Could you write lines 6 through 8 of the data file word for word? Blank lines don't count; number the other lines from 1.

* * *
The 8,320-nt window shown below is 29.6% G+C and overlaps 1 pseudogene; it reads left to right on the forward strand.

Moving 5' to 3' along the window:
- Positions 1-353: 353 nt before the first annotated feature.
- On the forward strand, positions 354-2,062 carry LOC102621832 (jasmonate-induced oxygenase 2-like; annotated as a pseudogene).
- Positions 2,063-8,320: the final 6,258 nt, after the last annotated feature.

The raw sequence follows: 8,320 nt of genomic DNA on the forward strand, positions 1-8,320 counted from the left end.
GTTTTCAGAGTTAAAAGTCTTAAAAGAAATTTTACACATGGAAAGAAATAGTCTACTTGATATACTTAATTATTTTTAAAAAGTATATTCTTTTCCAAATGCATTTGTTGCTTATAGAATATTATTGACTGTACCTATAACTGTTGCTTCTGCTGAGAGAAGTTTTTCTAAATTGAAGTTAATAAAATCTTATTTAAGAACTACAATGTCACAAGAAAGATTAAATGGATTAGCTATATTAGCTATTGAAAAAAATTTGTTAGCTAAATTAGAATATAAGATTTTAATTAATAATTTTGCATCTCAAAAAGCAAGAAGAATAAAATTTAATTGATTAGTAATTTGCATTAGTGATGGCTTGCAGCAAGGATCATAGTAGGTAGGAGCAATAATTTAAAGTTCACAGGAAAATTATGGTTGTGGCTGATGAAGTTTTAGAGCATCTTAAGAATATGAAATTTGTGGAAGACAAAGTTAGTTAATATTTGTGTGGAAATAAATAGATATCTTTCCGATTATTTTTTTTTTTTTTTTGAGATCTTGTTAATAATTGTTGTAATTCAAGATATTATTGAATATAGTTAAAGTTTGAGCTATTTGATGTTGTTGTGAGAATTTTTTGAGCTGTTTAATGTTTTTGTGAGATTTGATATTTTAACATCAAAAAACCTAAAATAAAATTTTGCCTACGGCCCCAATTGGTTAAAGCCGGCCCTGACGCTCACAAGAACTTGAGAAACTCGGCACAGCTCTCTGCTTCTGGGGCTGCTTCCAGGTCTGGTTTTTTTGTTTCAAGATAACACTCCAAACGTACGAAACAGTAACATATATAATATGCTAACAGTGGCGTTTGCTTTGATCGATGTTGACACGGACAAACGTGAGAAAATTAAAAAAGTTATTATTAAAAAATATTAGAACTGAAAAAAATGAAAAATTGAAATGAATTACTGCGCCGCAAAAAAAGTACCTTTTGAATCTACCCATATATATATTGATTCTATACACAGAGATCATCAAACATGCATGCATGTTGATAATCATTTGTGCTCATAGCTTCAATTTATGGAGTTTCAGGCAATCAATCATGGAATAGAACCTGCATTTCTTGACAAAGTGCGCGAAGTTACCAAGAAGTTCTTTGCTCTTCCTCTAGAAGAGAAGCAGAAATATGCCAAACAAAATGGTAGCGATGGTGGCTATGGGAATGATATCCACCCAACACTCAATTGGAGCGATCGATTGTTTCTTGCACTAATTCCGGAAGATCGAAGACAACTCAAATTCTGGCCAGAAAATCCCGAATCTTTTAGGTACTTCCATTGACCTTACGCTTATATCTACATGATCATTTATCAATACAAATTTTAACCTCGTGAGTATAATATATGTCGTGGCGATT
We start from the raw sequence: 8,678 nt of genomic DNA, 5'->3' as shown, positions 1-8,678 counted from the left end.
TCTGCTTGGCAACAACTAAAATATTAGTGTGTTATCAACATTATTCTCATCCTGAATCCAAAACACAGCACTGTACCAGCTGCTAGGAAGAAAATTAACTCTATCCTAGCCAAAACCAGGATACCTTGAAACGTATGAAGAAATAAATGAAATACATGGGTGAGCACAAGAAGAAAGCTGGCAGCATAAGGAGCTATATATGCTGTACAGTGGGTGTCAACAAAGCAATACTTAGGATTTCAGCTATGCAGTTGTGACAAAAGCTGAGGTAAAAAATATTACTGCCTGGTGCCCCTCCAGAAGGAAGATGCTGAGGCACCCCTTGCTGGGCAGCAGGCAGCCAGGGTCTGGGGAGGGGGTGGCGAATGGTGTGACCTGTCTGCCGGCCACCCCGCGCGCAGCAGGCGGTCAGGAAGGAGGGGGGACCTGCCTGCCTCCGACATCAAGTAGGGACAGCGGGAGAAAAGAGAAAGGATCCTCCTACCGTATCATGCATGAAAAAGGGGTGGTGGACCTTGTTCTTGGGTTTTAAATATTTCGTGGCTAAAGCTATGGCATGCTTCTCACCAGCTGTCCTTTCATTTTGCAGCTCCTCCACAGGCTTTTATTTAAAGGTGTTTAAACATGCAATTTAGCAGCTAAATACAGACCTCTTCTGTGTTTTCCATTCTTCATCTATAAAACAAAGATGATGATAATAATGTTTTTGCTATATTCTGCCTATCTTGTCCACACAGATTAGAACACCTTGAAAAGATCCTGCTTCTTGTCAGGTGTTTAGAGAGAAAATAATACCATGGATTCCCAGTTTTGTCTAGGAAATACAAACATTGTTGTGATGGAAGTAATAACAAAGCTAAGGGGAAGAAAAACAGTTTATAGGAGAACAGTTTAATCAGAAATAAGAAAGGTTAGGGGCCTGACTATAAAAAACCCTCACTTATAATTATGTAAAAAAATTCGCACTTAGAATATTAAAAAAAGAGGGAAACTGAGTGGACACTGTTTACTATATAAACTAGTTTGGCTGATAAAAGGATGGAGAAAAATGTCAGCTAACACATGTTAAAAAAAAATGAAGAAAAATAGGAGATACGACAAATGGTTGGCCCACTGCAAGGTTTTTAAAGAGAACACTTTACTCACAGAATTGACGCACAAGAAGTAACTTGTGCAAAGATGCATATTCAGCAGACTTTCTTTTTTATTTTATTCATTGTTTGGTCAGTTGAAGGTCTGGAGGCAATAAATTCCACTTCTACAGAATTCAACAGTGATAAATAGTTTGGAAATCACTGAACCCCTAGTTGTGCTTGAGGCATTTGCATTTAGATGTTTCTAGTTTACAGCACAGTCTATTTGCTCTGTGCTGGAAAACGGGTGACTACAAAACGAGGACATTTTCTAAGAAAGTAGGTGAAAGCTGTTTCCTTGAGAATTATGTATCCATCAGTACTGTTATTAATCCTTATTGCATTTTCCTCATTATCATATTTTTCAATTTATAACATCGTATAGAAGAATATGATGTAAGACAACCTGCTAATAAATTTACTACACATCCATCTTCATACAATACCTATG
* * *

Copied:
The raw sequence follows: 8,320 nt of genomic DNA on the forward strand, positions 1-8,320 counted from the left end.
GTTTTCAGAGTTAAAAGTCTTAAAAGAAATTTTACACATGGAAAGAAATAGTCTACTTGATATACTTAATTATTTTTAAAAAGTATATTCTTTTCCAAATGCATTTGTTGCTTATAGAATATTATTGACTGTACCTATAACTGTTGCTTCTGCTGAGAGAAGTTTTTCTAAATTGAAGTTAATAAAATCTTATTTAAGAACTACAATGTCACAAGAAAGATTAAATGGATTAGCTATATTAGCTATTGAAAAAAATTTGTTAGCTAAATTAGAATATAAGATTTTAATTAATAATTTTGCATCTCAAAAAGCAAGAAGAATAAAATTTAATTGATTAGTAATTTGCATTAGTGATGGCTTGCAGCAAGGATCATAGTAGGTAGGAGCAATAATTTAAAGTTCACAGGAAAATTATGGTTGTGGCTGATGAAGTTTTAGAGCATCTTAAGAATATGAAATTTGTGGAAGACAAAGTTAGTTAATATTTGTGTGGAAATAAATAGATATCTTTCCGATTATTTTTTTTTTTTTTTTGAGATCTTGTTAATAATTGTTGTAATTCAAGATATTATTGAATATAGTTAAAGTTTGAGCTATTTGATGTTGTTGTGAGAATTTTTTGAGCTGTTTAATGTTTTTGTGAGATTTGATATTTTAACATCAAAAAACCTAAAATAAAATTTTGCCTACGGCCCCAATTGGTTAAAGCCGGCCCTGACGCTCACAAGAACTTGAGAAACTCGGCACAGCTCTCTGCTTCTGGGGCTGCTTCCAGGTCTGGTTTTTTTGTTTCAAGATAACACTCCAAACGTACGAAACAGTAACATATATAATATGCTAACAGTGGCGTTTGCTTTGATCGATGTTGACACGGACAAACGTGAGAAAATTAAAAAAGTTATTATTAAAAAATATTAGAACTGAAAAAAATGAAAAATTGAAATGAATTACTGCGCCGCAAAAAAAGTACCTTTTGAATCTACCCATATATATATTGATTCTATACACAGAGATCATCAAACATGCATGCATGTTGATAATCATTTGTGCTCATAGCTTCAATTTATGGAGTTTCAGGCAATCAATCATGGAATAGAACCTGCATTTCTTGACAAAGTGCGCGAAGTTACCAAGAAGTTCTTTGCTCTTCCTCTAGAAGAGAAGCAGAAATATGCCAAACAAAATGGTAGCGATGGTGGCTATGGGAATGATATCCACCCAACACTCAATTGGAGCGATCGATTGTTTCTTGCACTAATTCCGGAAGATCGAAGACAACTCAAATTCTGGCCAGAAAATCCCGAATCTTTTAGGTACTTCCATTGACCTTACGCTTATATCTACATGATCATTTATCAATACAAATTTTAACCTCGTGAGTATAATATATGTCGTGGCGATT
We start from the raw sequence: 8,678 nt of genomic DNA, 5'->3' as shown, positions 1-8,678 counted from the left end.